There’s a lot of hype around artificial intelligence (AI) technology right now and there’s genuine reason to be excited. The prospect of driverless cars and predictive diagnosis spotting illnesses at the earliest stages are major technology breakthroughs. Suddenly, it seems like AI will solve all of our technological challenges sooner or later – it’s only a question of time.
However, as with most technology trends during their time in the spotlight, much of the hype surrounding artificial intelligence is overly optimistic and brands hoping for AI to solve all their automatic translation problems might be disappointed.
The AI translation hype
It’s easy to understand why expectations are high for automatic translation and related technologies. The likes of Google and Microsoft have made huge progress in recent years, thanks to breakthroughs in artificial intelligence, and today’s crop of automatic translation tools are significantly better than anything we’ve seen before.
If this kind of progress can continue, why shouldn’t we see translation tools that match human quality in the near future?
The problem is, artificial intelligence as it exists today is nowhere near capable of cracking the language code – and it may never be. Tools like Google Translate use neural network processors to handle vast amounts of data, essentially cross-referencing existing translations to help it handle new ones – and the results are certainly an improvement. However, this technology will always be limited by the use of static data and this makes a number of automatic translation hurdles almost impossible to overcome:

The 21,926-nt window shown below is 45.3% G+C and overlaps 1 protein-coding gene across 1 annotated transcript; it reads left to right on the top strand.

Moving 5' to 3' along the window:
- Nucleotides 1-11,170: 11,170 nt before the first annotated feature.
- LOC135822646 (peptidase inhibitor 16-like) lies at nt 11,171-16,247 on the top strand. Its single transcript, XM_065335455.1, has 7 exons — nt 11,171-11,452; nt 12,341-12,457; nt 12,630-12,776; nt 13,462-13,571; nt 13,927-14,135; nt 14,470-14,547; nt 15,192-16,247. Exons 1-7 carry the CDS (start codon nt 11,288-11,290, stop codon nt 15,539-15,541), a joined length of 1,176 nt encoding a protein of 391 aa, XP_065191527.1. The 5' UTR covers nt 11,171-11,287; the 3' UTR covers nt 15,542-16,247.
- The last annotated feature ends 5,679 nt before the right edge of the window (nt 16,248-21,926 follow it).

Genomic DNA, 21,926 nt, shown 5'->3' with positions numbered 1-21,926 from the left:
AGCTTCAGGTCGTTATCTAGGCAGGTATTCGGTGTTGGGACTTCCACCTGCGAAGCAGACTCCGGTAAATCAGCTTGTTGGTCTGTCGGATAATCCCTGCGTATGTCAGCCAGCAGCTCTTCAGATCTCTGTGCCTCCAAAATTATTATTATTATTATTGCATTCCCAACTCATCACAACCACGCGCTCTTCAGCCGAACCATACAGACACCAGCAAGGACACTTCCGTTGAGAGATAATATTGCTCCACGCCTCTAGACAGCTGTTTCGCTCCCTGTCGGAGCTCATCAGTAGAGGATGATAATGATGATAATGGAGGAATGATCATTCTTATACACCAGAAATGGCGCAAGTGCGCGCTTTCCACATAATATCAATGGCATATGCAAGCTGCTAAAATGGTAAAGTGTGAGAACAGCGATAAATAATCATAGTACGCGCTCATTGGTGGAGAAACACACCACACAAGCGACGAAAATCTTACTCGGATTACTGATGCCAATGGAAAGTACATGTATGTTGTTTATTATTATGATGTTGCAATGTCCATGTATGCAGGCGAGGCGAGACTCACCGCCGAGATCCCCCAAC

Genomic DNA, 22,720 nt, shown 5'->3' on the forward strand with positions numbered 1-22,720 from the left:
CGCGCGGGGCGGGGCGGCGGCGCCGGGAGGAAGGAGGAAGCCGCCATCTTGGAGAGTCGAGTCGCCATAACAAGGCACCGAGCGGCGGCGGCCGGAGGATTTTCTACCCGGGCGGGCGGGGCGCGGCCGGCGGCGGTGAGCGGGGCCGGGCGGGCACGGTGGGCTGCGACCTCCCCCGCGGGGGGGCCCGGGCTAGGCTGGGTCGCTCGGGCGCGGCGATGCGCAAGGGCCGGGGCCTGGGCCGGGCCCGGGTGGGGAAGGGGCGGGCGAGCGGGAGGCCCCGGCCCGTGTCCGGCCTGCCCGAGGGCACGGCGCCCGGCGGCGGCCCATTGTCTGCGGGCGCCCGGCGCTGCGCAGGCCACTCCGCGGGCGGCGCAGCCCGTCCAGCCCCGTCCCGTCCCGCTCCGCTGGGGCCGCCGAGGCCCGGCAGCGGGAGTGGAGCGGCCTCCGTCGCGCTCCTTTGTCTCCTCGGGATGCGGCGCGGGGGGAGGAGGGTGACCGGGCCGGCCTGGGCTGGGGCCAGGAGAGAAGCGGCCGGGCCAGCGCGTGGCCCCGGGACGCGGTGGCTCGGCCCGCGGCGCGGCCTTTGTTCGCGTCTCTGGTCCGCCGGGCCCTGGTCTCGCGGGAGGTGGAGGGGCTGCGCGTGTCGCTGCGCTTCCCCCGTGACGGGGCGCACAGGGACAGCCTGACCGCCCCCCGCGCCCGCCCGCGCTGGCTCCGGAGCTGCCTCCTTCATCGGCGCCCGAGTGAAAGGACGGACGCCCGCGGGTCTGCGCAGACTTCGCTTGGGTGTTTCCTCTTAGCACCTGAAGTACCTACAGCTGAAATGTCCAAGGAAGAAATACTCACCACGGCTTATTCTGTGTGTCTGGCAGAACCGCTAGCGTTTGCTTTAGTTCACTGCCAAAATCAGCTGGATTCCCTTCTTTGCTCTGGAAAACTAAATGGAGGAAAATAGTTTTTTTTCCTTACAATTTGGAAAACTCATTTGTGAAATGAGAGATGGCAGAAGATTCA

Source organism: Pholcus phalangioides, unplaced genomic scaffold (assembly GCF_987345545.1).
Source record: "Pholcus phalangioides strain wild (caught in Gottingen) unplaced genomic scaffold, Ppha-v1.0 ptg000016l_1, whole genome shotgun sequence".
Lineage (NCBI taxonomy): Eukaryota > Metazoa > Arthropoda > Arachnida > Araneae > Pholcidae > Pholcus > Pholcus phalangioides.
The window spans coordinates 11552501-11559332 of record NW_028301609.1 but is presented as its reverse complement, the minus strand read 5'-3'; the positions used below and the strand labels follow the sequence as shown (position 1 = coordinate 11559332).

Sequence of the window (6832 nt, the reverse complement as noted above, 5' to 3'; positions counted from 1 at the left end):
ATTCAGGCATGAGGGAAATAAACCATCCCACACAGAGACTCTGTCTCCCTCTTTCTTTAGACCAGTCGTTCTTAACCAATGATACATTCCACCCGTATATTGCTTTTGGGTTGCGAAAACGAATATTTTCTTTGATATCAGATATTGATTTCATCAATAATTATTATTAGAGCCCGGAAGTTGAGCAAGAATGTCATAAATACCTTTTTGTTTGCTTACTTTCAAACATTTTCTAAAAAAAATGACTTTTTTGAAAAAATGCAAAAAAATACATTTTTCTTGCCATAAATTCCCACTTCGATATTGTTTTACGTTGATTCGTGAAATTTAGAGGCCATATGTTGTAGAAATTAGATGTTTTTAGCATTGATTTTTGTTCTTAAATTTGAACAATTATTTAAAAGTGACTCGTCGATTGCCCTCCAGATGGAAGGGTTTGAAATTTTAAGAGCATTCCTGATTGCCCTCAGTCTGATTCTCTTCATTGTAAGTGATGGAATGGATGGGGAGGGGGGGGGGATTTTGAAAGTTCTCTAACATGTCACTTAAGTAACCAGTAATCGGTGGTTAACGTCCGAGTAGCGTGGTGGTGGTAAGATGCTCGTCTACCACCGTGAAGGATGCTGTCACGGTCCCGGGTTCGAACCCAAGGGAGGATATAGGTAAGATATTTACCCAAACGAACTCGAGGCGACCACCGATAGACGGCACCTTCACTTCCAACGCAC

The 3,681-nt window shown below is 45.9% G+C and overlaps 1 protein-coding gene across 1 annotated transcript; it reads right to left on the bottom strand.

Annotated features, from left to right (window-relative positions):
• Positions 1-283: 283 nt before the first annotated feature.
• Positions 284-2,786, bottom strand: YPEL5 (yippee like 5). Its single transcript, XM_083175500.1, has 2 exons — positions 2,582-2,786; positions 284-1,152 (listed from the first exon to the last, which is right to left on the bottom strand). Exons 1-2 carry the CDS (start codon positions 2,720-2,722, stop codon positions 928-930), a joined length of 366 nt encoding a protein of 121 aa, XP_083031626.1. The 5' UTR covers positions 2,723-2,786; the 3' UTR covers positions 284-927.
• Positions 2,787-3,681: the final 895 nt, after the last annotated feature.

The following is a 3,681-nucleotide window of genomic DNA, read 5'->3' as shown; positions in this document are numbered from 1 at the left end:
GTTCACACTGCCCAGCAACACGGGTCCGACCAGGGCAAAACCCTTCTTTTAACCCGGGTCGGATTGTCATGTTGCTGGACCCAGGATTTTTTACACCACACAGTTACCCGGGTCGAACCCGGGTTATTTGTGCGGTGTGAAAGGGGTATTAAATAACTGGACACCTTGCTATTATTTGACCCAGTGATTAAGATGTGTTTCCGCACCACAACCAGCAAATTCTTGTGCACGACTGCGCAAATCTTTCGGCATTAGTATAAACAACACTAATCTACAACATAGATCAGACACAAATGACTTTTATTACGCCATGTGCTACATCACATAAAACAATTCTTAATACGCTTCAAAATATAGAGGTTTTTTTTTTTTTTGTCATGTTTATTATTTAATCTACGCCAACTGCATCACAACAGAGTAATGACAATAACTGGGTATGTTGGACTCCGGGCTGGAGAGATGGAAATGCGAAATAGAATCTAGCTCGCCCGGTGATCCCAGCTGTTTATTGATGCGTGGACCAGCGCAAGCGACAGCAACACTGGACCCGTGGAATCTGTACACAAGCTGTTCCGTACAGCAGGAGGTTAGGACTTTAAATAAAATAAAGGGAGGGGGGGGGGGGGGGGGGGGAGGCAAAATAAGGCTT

- Understanding context
- Language nuances
- Grammatical accuracy, exceptions, etc.
- Dealing with creative content
- Dealing with content that can’t be translated directly
While Google has significantly improved its ability to understand context over the years, there’s only so much it can do. Understanding the context of individual words remains a challenge for the search provider (and other tech giants using artificial intelligence), but things become even more complex when you try to understand the context of full sentences, paragraphs or entire pieces of content.
Even if AI ever becomes advanced enough to interpret contextual meaning on a regular basis, the technology will then have to tackle language nuances like sarcasm, irony and satire. These are all challenges AI needs to overcome before it can accurately understand content, let alone translate it into another language. At this stage, AI technology is far from proving it will ever be able to achieve this kind of sophistication, but automatic translation is still a valuable tool for translators and language pros.
Using automatic translation to improve quality
The idea that machine translation needs to replicate human ability is an unnecessary distraction. Certainly, in the case of artificial intelligence, we’re talking about a technology that needs fixed rules and rigid structures to operate. In these cases, artificial intelligence can often outperform humans unreservedly, forget about matching them.
Languages don’t come with these fixed rules, though, and ten different translators could debate the best translation of a single piece of content. Likewise, linguists could debate the best definition of a single word, knowing there is no “correct” answer to such questions.
All of this aside, if machine translation achieves 25% reliable accuracy, that’s a quarter of the workload handled on behalf of human translators. It’s always faster to quality check and edit translations that start from scratch and automatic translation is widely used by language pros to speed up the translation process and improve quality. This means faster turnaround times and lower costs for the brands investing in professional automatic translation.
So artificial intelligence isn’t going to solve all of your translation problems but it will continue to improve the results of quality translation services.